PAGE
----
In this issue…
Aviation flight graduates to benefit from Ameriflight agreement
Students who meet a list of requirements will be guaranteed an interview with Ameriflight, a regional cargo carrier based in Dallas, Texas. The requirements include completing CBU curriculum and flight training, maintaining a 3.0 cumulative GPA and attaining a position as a certified flight instructor.
“This agreement is another vote of industry confidence for our department of aviation science,” said Dr. Daniel Prather, chair of the department of aviation science. “Ameriflight is a well-paying regional airline with a great need for pilots.”
A recent article by AINonline indicates that Ameriflight raised its pay rates by 20 percent last November, and another increase took effect recently. A senior Embraer EMB-120 captain now makes $89,000 per year and a Piper Chieftain pilot $43,000 (up from $28,000).
The company’s website describes Ameriflight as a fleet cargo service, with more than 2,000 weekly departures and 90,000 flight hours annually. The agreement also includes an opportunity for CBU graduates to land a guaranteed interview with Allegiant Airlines after three years as an Ameriflight captain.
The CBU Department of Aviation Science opened in fall 2013 with 25 students and has grown to almost 60 students currently enrolled. The program has 11 flight training aircraft and an operations center with a flight simulator. This program also operates the CBU Flight School, which provides flight training for anyone who has an interest in learning how to fly at university-level standards.
CBU Flight School reaches milestone with testing center
California Baptist University’s Department of Aviation Science recently reached another milestone. The CBU Flight School now has an approved FAA Airman Knowledge Testing Center located in the Flight Operations Center.
The onsite testing center allows students to take their FAA exam in an environment they are familiar with and is convenient for them, said Dr. Daniel Prather, chair of the department of aviation science, which had its inaugural class in the fall of 2013. Previously, CBU aviation science students had to use an off-site testing center. Aviation flight majors typically take one test each semester to earn their rating or certificate in various areas, such as instrument rating or flight engineer.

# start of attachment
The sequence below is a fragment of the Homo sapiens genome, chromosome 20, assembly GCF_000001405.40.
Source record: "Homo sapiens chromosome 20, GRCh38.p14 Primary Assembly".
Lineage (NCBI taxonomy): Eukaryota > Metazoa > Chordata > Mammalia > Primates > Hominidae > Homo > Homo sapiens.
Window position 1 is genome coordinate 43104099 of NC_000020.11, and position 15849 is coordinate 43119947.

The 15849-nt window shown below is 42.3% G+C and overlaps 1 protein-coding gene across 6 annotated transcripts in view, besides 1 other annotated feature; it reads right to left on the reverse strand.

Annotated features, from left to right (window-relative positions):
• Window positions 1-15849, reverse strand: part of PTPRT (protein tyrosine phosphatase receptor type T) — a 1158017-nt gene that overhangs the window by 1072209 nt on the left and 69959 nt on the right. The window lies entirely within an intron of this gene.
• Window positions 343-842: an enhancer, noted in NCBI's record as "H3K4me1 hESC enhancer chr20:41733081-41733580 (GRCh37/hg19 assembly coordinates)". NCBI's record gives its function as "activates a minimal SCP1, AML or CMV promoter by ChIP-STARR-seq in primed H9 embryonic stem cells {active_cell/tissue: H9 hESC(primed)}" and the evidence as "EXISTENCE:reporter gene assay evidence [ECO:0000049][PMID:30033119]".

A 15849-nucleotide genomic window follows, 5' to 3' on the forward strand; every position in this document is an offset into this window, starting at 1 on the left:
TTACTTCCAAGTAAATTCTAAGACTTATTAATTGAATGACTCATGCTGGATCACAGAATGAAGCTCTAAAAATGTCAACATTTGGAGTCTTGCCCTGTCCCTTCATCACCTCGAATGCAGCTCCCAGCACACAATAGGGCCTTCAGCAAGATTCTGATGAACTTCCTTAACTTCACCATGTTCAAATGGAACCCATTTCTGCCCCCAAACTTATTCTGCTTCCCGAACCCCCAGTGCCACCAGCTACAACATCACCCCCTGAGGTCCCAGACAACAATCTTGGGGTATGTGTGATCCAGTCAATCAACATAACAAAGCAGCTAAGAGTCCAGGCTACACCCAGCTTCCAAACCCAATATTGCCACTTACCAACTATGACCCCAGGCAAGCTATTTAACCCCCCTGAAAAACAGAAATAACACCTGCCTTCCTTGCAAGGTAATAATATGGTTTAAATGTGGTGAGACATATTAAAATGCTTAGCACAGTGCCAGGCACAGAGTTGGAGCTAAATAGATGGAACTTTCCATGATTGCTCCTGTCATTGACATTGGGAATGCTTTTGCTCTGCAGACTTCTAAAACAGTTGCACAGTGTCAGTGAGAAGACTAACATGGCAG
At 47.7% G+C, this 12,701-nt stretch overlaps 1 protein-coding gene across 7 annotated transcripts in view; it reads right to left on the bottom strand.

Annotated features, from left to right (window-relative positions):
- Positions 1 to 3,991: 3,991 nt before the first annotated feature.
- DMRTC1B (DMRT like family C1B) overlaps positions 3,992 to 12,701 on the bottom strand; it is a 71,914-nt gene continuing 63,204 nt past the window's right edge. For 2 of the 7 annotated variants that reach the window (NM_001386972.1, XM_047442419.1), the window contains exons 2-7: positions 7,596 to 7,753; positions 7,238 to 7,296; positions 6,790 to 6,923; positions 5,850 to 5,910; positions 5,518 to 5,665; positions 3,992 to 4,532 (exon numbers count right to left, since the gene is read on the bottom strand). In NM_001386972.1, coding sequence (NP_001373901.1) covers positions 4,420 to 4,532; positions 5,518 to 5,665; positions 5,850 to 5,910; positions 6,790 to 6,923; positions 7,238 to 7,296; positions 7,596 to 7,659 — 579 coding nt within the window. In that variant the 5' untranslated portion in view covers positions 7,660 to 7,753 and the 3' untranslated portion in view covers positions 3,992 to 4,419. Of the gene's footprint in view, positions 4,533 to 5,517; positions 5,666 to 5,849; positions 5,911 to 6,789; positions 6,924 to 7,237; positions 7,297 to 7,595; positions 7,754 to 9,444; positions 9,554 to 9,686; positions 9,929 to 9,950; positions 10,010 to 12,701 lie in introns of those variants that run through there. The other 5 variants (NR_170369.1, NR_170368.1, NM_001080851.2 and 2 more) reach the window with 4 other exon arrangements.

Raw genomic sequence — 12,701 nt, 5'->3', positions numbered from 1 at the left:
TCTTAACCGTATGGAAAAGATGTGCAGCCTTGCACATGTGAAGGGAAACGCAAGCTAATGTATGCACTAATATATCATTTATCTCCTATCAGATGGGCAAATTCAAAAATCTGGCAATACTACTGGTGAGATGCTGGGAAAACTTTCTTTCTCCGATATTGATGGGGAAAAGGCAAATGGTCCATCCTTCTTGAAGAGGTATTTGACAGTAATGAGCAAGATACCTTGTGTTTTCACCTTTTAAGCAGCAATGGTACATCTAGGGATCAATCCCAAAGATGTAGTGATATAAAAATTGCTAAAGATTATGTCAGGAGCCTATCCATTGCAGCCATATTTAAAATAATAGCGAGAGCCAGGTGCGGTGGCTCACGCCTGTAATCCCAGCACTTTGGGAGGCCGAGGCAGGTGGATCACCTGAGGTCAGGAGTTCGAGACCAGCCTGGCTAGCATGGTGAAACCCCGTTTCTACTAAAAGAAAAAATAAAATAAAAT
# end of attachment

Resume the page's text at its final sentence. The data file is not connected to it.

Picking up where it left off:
“Having the testing center in-house just helps us provide the total package,” Prather said. “Students can come into the program, learn how to fly, earn their ratings and certificates, take their FAA written exams and earn their college degree.”
The test center is available to anyone wanting to take FAA-required knowledge exams, not just CBU students. The Flight School has 11 aircraft, six flight instructors with more being hired and now a test center.
“It’s yet another piece of the puzzle that allows us to continue growing and realizing our vision,” Prather said.
PacWest TV features CBU Men’s Basketball star’s inspiring story
Two years ago, Chris Brown joined on as one of California Baptist University head coach Rick Croy’s first recruits and established himself as a key member of the team. He was named the inaugural PacWest Defender of the Year in 2013-14 and showed his leadership on and off the court. The PacWest TV showcased the senior guard and his inspiring story of heart and determination in this video.
To read the complete story, click here.
11 Lancer women make water polo all-academic team
In addition to the individual honors, CBU’s women’s water polo team was distinguished as a whole as its 3.27 team grade point average ranked 14th in the ACWPC, which includes NCAA teams from all three divisions. It is the fourth time the Lancers have had up to 11 All-Academic honorees in the ACWPC, matching the feat in 2011 and qualifying a program-high 12 in 2007.
ACWPC All-Academic awards are given in three tiers: outstanding, superior and excellent. Half of the Lancers were marked as outstanding by posting a GPA between 4.00 and 3.71. Superior students fall between a 3.70 and 3.41 and excellent honorees logged a 3.40 to 3.20.
To read the complete story, click here.
David Isaacs, assistant professor of English, presented a paper, titled In Plain Sight: The Hiddenness of God in Terrence Malick’s The Days of Heaven, at the Western Regional Conference on Christianity and Literature at Seattle University on May 22. He also presented a second paper, Crossing Borders in Alex Rivera’s Sleep Dealer, at the Approaching Posthumanism and the Posthuman conference in Geneva, Switzerland, on June 5.